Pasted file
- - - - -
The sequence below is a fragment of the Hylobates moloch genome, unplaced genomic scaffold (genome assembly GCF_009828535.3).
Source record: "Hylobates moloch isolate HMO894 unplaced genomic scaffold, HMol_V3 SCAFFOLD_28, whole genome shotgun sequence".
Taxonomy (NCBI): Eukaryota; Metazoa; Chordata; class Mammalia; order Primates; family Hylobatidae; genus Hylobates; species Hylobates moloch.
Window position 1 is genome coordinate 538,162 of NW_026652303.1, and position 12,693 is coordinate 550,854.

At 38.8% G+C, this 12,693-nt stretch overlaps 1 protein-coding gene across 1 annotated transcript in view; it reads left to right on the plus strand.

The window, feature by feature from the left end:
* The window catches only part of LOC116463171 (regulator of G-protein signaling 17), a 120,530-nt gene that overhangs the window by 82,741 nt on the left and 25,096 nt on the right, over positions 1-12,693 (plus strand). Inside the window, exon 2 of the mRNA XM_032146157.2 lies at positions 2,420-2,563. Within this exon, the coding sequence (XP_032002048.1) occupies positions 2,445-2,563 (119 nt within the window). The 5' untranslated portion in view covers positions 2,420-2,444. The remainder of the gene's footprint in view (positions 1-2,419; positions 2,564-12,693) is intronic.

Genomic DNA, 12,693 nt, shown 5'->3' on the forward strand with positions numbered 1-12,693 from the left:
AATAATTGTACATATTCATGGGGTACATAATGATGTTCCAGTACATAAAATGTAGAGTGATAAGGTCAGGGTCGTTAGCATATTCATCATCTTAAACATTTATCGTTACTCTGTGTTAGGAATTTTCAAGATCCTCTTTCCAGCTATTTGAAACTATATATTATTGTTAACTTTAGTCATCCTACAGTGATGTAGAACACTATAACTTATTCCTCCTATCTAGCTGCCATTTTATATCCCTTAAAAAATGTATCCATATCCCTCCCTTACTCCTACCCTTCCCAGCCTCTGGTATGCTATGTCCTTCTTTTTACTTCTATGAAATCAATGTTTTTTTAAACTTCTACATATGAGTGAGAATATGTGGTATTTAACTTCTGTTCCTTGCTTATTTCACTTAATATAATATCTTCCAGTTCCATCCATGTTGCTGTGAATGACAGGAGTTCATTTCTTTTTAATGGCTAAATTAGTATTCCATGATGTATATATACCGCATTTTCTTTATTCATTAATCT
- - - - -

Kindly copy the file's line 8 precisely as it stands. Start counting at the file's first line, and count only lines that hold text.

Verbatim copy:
Genomic DNA, 12,693 nt, shown 5'->3' on the forward strand with positions numbered 1-12,693 from the left: